BIO 106 - Solutions for a Sustainable World (4)
Examines a broad survey of environmental, social and economic problems and explores solutions for a sustainable future on local, bioregional and global levels. Topics include population growth and consumption, world poverty, global climate change, renewable energy, transportation and biofuels, water conservation, GMO’s, local and organic food production, green building, socially responsible business investing, carbon cap and trade, microlending, environmental racism, and ecovillages among others. The instructor, student teams and guest speakers will give presentations on these issues. Students will see examples of sustainable solutions in their local community on scheduled site visits. Meets new General Education Natural Science requirement, but does not meet the SUNY Poly Laboratory Science requirement.
CTC 215 - Sustainable Energy Systems (2)
An introduction to sustainable energy systems. Topics include solar energy, wind energy, wind energy, fuel cell technology, biomass energy, geothermal energy, clean coal technology, ocean energy, hydroelectric power, and nuclear power. Two hours of lecture per week. Cross-listed with ETC 215 and MTC 215
ME 425 - Sustainable Energy: Choosing Among Options (3)
The technical, economic, environmental and physical resources constraints of energy sources are discussed in terms of both national and global development needs. The current states of both non-renewable and renewable technologies are presented in terms of their potential contribution to sustainable energy resources required for continued viable economic development. Prerequisite: ME 330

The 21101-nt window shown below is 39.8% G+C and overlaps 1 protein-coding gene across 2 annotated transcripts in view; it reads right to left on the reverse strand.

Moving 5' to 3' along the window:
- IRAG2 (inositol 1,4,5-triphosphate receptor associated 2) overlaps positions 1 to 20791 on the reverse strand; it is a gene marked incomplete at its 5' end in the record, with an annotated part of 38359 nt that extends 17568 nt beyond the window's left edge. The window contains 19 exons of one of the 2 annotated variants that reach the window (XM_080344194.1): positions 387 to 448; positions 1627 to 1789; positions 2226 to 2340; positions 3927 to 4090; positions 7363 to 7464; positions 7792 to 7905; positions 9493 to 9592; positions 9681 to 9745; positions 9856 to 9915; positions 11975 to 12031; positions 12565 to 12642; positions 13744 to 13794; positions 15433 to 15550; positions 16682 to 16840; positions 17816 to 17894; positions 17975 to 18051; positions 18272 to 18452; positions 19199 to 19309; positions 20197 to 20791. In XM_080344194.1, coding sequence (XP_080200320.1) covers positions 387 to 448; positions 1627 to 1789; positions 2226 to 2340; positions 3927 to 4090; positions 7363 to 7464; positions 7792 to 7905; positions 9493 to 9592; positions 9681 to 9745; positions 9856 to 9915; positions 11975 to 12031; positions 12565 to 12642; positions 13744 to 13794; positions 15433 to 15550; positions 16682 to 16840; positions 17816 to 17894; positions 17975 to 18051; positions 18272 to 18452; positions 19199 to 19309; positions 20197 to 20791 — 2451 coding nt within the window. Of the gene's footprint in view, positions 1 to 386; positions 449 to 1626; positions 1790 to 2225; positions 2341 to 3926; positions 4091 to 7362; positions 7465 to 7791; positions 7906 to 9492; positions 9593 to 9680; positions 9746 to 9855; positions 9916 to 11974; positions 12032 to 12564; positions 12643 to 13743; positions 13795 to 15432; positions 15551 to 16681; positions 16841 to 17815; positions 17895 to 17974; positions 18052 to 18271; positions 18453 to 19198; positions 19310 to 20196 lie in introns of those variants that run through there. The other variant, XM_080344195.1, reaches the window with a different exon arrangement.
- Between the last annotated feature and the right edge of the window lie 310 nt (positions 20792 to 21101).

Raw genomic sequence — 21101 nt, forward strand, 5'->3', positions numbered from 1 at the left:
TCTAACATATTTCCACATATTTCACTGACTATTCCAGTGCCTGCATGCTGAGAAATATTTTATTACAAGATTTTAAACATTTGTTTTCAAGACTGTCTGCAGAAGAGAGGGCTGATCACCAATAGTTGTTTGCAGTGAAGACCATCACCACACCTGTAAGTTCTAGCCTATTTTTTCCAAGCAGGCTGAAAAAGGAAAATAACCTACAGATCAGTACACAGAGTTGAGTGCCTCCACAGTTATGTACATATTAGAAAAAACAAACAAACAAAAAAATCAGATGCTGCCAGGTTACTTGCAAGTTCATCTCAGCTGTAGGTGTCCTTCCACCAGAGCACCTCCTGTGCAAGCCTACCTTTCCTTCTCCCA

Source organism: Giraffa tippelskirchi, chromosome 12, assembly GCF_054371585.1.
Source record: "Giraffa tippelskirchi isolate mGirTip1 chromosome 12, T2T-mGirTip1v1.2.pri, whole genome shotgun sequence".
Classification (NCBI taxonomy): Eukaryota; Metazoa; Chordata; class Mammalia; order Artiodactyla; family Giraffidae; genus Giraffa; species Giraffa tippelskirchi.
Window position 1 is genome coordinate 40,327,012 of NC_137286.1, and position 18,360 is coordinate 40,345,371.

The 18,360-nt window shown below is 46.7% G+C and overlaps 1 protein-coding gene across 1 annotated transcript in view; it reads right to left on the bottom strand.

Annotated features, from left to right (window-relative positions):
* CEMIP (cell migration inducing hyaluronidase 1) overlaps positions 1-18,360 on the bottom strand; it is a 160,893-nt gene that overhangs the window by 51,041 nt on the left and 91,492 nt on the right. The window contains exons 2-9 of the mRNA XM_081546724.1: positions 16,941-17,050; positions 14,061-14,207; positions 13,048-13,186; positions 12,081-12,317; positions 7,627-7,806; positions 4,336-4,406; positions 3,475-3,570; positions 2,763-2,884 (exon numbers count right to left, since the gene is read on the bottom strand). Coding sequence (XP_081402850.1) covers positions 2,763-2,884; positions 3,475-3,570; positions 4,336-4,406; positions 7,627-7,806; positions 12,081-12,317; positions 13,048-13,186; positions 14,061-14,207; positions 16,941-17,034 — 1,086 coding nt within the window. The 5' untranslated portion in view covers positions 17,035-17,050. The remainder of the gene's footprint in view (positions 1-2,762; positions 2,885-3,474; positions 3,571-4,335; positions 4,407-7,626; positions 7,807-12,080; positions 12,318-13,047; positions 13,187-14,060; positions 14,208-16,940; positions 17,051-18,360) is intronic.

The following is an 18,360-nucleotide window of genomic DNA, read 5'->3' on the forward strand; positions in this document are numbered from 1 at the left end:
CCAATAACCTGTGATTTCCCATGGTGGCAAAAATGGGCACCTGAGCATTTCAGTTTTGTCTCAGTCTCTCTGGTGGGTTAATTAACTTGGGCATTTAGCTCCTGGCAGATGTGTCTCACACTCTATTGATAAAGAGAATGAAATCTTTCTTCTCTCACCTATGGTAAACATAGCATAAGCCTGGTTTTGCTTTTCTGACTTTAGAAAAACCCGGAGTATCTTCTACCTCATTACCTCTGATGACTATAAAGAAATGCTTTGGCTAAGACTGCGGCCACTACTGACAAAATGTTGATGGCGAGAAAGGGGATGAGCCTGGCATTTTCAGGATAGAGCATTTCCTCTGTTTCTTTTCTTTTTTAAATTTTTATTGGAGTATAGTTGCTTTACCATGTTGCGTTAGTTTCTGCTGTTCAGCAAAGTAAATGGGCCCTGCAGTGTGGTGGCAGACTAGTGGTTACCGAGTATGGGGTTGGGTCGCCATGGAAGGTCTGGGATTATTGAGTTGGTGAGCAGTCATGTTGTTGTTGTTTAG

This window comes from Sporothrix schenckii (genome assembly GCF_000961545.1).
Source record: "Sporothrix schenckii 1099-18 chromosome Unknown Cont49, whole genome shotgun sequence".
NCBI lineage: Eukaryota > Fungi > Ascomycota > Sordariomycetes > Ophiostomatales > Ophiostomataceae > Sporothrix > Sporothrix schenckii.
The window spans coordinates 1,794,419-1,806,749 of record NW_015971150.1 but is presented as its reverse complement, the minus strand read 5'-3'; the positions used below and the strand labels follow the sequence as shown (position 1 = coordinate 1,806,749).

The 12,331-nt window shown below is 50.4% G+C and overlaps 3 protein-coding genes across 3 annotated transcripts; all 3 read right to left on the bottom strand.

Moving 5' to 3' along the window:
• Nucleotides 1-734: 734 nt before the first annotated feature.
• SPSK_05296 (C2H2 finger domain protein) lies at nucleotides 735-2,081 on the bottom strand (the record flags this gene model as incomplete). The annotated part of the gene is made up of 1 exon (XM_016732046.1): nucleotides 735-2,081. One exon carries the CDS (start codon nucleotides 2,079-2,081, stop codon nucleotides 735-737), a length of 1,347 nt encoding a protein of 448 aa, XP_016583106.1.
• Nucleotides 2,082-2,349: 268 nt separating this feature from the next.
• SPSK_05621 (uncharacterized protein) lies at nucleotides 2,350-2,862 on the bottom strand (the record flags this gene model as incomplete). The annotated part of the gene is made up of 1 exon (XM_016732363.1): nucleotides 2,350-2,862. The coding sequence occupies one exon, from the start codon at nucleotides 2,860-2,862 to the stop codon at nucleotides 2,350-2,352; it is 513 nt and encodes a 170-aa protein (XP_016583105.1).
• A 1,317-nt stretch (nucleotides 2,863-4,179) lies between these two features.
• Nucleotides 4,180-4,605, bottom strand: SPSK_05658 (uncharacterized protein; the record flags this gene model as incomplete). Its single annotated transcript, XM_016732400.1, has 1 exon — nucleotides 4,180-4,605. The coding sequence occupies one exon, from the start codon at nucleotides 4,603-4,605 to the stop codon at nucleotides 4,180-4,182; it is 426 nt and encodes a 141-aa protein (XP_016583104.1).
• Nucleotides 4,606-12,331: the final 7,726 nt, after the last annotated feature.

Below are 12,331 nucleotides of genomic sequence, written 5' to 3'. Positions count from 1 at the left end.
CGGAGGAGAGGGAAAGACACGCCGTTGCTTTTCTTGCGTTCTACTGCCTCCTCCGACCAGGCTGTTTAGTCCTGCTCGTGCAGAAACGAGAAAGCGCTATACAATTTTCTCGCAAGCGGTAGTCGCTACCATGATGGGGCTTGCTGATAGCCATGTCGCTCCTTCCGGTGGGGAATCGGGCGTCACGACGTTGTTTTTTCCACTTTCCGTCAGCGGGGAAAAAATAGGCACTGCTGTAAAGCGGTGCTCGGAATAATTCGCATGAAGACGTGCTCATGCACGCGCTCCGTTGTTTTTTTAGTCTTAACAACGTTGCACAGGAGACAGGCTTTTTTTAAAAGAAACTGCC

CE 441 - Sustainable Development (3)
Provides an overview of sustainable development with emphasis on the role of the engineer. Study the role of LEED and other sustainable energy/development programs in changing development design.
MST 565 - Sustainable Energy for Sustainable Development (3)
An overview of sustainable energy as a basis for sustainable development. Topics include: energy resource evaluation, types of energy, economic and physical demand for energy, resource utilization (land, water, and other fixed assets), technical performance including implications of the second law of thermodynamics, regional and global effects of energy production, role of economic evaluation in energy projects, sustainability metrics, future resources including geothermal, biomass, solar thermal & solar electric, wind and hydropower. Prerequisites: Permission of instructor.